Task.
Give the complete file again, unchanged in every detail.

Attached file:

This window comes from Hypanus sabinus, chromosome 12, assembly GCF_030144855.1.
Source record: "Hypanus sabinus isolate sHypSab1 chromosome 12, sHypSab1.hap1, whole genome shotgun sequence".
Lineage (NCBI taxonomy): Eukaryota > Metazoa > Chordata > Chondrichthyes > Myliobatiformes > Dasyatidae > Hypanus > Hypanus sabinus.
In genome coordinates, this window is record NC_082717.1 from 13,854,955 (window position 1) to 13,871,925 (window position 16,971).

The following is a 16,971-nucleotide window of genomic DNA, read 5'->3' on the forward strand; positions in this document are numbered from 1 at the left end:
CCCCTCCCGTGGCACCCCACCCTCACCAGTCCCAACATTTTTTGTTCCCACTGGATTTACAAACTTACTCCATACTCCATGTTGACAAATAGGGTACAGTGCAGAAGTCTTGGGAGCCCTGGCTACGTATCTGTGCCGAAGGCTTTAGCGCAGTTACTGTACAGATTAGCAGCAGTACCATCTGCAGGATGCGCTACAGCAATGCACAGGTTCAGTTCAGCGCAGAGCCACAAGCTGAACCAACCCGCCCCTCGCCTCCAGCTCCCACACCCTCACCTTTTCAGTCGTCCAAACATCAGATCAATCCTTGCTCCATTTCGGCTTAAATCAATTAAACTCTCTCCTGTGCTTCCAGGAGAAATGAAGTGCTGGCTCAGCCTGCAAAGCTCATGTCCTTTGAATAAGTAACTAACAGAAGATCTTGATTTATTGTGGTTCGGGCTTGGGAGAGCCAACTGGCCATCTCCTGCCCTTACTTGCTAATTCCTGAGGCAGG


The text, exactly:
This window comes from Hypanus sabinus, chromosome 12, assembly GCF_030144855.1.
Source record: "Hypanus sabinus isolate sHypSab1 chromosome 12, sHypSab1.hap1, whole genome shotgun sequence".
Lineage (NCBI taxonomy): Eukaryota > Metazoa > Chordata > Chondrichthyes > Myliobatiformes > Dasyatidae > Hypanus > Hypanus sabinus.
In genome coordinates, this window is record NC_082717.1 from 13,854,955 (window position 1) to 13,871,925 (window position 16,971).

The following is a 16,971-nucleotide window of genomic DNA, read 5'->3' on the forward strand; positions in this document are numbered from 1 at the left end:
CCCCTCCCGTGGCACCCCACCCTCACCAGTCCCAACATTTTTTGTTCCCACTGGATTTACAAACTTACTCCATACTCCATGTTGACAAATAGGGTACAGTGCAGAAGTCTTGGGAGCCCTGGCTACGTATCTGTGCCGAAGGCTTTAGCGCAGTTACTGTACAGATTAGCAGCAGTACCATCTGCAGGATGCGCTACAGCAATGCACAGGTTCAGTTCAGCGCAGAGCCACAAGCTGAACCAACCCGCCCCTCGCCTCCAGCTCCCACACCCTCACCTTTTCAGTCGTCCAAACATCAGATCAATCCTTGCTCCATTTCGGCTTAAATCAATTAAACTCTCTCCTGTGCTTCCAGGAGAAATGAAGTGCTGGCTCAGCCTGCAAAGCTCATGTCCTTTGAATAAGTAACTAACAGAAGATCTTGATTTATTGTGGTTCGGGCTTGGGAGAGCCAACTGGCCATCTCCTGCCCTTACTTGCTAATTCCTGAGGCAGG